Faces Behind the Hero: Heather, Army Wife, Mother of Multiples, Blogging-Expert

Meet this week’s ‘Face Behind the Hero’, Heather.  Yet another, wonderful, strong, inspiring military-wife!  The wife of a linguist, a mother of *multiple* multiples, she knows what it means to serve.

What branch is your husband in? My husband is in the Army.

How long has he been in? He has been in more than 6 years now.

How long have you been married? We’ve been married for 8 years.

Do you have children? We have 6 children, ages 7, 5, 3, 3, 1, and 1. We have 2 sets of identical twins and a total of 4 boys and 2 girls.

How do you help them cope with military-life? We have really struggled to help our children understand the separation that has come with my husband’s year-long TDY followed by an immediate year-long deployment. But 2 years without Daddy is hard to explain to a child. I wrote a blog post recently about ways we’ve helped them cope by reading books, taking pictures, making dolls with Daddy’s picture, etc. You can see it here:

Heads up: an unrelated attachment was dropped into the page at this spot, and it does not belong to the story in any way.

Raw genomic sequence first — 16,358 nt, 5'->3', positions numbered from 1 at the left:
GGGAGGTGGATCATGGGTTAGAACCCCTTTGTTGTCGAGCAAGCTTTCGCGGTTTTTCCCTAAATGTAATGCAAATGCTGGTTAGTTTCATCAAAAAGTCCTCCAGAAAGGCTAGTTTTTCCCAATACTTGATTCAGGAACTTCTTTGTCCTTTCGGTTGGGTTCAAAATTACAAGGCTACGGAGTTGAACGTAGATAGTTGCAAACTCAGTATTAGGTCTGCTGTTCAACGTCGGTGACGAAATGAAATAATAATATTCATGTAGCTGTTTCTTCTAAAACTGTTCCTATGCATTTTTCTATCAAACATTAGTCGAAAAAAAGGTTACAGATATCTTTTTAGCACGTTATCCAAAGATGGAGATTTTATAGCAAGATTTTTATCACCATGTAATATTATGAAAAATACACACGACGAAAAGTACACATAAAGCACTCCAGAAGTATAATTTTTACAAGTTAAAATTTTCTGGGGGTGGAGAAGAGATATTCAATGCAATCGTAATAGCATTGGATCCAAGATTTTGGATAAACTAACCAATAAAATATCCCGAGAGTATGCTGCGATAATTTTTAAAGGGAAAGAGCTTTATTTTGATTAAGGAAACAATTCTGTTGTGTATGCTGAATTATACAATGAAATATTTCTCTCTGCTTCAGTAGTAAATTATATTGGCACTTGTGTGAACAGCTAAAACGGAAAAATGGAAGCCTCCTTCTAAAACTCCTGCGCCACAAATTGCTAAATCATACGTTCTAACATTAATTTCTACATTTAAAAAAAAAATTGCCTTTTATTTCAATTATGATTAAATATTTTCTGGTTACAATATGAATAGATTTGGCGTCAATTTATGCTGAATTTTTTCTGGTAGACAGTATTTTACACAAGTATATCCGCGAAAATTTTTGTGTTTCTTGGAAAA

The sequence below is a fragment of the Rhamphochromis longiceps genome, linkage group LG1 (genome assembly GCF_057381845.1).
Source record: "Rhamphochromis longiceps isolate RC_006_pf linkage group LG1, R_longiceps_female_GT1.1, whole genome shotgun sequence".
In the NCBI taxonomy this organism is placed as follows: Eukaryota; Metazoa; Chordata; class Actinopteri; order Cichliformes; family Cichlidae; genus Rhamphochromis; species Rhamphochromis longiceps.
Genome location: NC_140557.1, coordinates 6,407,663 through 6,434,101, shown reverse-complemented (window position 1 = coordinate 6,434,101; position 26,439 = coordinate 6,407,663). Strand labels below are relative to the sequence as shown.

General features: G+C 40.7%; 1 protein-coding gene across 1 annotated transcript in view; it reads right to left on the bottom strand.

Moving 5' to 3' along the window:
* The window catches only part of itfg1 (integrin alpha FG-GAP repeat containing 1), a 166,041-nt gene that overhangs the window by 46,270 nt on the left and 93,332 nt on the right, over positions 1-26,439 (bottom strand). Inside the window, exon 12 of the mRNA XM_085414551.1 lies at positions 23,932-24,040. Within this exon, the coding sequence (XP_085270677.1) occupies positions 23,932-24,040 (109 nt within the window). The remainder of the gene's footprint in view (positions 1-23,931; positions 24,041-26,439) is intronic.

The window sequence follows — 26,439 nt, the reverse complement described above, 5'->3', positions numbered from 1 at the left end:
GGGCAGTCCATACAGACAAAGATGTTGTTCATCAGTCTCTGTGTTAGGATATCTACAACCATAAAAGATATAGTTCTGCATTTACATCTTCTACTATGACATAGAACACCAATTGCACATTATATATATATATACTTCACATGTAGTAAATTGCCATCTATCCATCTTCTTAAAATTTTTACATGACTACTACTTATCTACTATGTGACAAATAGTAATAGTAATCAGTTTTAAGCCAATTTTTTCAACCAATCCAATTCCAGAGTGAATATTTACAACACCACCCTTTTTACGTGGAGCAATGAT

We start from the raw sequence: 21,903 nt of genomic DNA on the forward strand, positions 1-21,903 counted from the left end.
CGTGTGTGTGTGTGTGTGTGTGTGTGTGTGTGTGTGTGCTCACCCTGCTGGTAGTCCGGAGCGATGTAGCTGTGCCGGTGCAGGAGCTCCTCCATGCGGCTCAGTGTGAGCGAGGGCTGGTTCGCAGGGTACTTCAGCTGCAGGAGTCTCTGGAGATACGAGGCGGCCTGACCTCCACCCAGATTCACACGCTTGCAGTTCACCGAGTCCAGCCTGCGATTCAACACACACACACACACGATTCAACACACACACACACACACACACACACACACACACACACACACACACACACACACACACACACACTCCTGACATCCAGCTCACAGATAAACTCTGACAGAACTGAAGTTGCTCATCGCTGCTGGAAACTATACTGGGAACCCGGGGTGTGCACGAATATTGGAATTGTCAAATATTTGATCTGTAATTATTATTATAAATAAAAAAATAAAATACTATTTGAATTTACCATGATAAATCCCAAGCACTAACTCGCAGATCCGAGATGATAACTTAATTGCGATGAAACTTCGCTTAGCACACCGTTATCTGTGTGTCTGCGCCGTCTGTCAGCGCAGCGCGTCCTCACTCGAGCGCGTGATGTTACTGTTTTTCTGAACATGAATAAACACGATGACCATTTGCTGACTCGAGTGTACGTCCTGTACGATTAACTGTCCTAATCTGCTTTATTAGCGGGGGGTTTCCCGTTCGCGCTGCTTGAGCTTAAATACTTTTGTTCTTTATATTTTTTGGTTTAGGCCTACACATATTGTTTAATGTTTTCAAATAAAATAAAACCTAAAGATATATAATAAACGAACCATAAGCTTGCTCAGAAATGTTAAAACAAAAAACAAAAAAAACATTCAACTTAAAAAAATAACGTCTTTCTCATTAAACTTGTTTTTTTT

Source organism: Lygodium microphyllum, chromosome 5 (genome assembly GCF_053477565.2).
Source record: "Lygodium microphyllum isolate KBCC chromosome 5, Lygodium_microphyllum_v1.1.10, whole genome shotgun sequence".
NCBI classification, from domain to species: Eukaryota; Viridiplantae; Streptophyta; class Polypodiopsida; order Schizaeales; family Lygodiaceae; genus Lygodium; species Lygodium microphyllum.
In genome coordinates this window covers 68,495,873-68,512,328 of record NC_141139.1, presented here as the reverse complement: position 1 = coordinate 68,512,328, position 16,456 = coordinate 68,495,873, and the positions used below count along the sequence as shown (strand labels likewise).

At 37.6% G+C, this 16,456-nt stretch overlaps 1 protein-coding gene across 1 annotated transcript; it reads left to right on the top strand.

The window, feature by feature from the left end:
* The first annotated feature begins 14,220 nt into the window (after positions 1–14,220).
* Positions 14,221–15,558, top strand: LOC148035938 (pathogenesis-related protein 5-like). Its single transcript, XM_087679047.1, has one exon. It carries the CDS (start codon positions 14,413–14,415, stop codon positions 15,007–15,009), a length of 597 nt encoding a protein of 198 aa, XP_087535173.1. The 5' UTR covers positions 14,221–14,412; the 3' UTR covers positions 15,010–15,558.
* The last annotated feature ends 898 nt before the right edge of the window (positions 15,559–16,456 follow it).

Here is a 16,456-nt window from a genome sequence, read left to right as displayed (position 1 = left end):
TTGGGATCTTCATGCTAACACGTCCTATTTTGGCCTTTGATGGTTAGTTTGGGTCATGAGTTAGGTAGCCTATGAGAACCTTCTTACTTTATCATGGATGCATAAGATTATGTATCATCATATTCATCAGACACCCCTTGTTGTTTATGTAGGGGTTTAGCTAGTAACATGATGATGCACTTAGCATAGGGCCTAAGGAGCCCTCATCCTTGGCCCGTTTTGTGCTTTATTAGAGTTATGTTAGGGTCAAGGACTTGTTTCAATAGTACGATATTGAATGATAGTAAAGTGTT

How many deployments have you been through? This is our first deployment.

How many PCSs? That’s hard to say! Officially? I think we have had only had 3 so far. But we have had a lot of TDY moves. My husband went through many months of school (as a linguist) so we initially moved very frequently. We moved from our home in the suburbs of Washington, DC to California, then Texas, then Georgia. Last year I left our home in Georgia to visit my husband in Arizona and then moved to Virginia. At the end of this month I’m moving back to Georgia. When my husband gets home from Iraq I’ll be in Washington state. In all I have lived in 7 different homes since my husband joined the Army.  (Wowzers!  That’s a lot to take in!  Very true that there is NOTHING typical with the military.  But a move is a move.  TDY / PCS / a move “home” while hubs is deployed, they all qualify.)